Rep. Mark Takai (D - Halawa, Aiea, Newtown)
Rep. Gregg Takayama (D - Pearl City, Waimalu, Pacific Palisades)
Rep. Roy Takumi (D - Pearl City, Waipio, Pearl Harbor)
Rep. Cynthia Thielen (R - Kailua, Kaneohe)
Rep. Jessica Wooley (D - Kahaluu, Ahuimanu, Kaneohe)
Rep. Kyle Yamashita (D - Sprecklesville, Upcountry Maui)
NO:
Rep. Henry Aquino (D - Waipahu)
Rep. Karen Awana (D - Kalaleloa, Ko Olina, Maili)
Rep. Mele Carroll (D - Holualoa, Kailua-Kona, Honokohau)
Rep. Lauren Cheape Matsumoto (R - Mililani, Schofield, Kunia)
Rep. Ty Cullen (D - Waipahu, Royal Kunia, Makakilo)
Rep. Richard Fale (R - Waialua, Kahuku, Waiahole)
Rep. Beth Fukumoto (R - Mililani, Mililani Mauka, Waipio Acres)
Rep. Sharon Har (D - Kapolei, Makakilo)
Rep. Ken Ito (D - Kaneohe, Maunawili, Kailua)
Rep. Aaron Johanson (R - Fort Shafter, Moanalua Gardens, Aliamanu)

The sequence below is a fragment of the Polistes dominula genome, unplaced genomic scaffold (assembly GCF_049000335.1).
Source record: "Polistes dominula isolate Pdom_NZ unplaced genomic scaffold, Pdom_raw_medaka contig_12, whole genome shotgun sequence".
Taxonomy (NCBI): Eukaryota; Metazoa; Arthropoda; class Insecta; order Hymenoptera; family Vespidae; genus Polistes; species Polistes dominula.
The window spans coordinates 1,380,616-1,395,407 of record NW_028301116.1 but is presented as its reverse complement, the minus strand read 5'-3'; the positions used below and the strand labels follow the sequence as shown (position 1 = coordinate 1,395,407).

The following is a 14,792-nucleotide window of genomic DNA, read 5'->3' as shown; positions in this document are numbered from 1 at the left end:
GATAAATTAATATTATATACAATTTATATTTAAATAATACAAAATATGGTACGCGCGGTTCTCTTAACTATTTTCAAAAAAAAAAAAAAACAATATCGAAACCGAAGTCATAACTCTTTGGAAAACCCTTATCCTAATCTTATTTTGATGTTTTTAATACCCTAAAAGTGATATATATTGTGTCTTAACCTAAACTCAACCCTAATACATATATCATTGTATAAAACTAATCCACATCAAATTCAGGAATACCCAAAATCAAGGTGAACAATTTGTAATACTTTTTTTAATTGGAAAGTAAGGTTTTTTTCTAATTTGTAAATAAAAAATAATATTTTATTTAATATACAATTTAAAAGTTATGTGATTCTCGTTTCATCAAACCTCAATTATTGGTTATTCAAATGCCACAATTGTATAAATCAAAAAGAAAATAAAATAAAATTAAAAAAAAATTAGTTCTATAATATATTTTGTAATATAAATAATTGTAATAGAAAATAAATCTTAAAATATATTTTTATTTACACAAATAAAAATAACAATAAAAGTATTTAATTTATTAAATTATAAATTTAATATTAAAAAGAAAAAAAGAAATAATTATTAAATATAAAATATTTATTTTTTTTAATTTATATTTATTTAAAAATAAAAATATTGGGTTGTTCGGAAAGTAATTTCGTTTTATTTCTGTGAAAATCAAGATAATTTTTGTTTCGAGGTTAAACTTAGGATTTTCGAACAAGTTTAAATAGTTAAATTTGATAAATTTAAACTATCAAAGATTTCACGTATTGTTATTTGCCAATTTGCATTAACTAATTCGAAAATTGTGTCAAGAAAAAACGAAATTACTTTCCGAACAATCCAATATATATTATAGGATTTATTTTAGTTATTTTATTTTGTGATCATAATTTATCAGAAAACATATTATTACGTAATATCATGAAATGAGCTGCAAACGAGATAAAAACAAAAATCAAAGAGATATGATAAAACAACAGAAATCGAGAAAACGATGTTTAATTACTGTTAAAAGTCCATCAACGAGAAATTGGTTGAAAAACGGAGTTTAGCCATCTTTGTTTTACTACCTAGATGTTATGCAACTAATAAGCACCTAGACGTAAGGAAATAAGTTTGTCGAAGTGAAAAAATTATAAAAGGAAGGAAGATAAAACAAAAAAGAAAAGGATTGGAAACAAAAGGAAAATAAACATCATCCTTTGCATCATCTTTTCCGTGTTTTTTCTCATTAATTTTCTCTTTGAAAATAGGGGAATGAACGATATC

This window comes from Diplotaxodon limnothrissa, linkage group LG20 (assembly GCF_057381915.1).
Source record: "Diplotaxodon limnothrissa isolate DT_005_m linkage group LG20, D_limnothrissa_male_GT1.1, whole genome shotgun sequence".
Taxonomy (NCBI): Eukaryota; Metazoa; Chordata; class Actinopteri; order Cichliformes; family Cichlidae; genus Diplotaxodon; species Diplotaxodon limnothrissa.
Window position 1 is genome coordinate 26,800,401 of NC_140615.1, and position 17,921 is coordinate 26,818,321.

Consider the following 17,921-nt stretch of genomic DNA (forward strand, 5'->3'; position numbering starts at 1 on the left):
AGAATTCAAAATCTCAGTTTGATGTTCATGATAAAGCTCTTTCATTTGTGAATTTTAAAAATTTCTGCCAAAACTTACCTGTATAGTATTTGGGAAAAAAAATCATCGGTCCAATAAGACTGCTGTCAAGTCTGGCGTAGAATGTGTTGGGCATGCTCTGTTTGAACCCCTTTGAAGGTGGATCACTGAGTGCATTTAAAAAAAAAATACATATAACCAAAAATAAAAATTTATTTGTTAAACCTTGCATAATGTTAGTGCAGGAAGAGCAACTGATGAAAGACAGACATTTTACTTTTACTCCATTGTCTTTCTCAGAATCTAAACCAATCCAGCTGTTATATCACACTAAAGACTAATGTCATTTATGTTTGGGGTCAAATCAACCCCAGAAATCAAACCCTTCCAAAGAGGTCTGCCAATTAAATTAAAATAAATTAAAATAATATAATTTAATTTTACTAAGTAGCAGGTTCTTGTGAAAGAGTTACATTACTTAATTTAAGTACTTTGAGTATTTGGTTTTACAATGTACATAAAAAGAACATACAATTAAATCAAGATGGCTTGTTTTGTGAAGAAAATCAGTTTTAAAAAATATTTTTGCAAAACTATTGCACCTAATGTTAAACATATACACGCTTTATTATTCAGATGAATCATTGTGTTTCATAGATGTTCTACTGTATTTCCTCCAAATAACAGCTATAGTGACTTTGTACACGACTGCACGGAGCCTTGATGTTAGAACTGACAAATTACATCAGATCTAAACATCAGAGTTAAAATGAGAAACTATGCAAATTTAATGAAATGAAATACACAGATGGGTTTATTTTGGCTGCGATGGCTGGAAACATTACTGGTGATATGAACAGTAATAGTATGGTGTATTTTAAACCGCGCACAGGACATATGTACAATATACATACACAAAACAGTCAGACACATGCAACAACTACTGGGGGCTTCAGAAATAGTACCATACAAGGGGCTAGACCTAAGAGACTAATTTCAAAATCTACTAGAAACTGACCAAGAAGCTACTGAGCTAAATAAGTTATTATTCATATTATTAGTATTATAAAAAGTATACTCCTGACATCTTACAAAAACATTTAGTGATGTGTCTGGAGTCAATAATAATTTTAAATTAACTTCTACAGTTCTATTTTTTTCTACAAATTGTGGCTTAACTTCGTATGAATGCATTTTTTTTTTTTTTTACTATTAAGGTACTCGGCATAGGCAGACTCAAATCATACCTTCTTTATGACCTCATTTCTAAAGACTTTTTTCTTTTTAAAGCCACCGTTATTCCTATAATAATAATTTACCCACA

Rep. Jo Jordan (D - Waianae, Makaha, Makua)
Rep. Bob McDermott (R - Ewa Beach, Iroquois Point)
Rep. Marcus Oshiro (D - Wahiawa, Whitmore, Poamoho)
Rep. James Tokioka (D - Wailua, Hanamaulu, Lihue)
Rep. Clift Tsuji (D - Hilo, Waiakea, Keaukaha)
Rep. Gene Ward (R - Kalama Valley, Queen's Gate, Hawaii Kai)
Rep. Justin Woodson (D - Kahului, Wailuku, Puunene)
Rep. Ryan Yamane (D - Mililani, Waipio, Waikele)
ABSENT:
Rep. Rida Cabanilla (D - Ewa Beach, West Loch Estates)
Rep. Romy Cachola (D - Sand Island, Kalihi, Airport)
Rep. Isaac Choy (D - Manoa, Punahou, Moiliili)

The Senate already passed its version of the bill by a vote of 20-4.

The House and Senate still need to agree on a final version of the bill before it passes both Houses on final reading and is transmitted to the governor for his signature.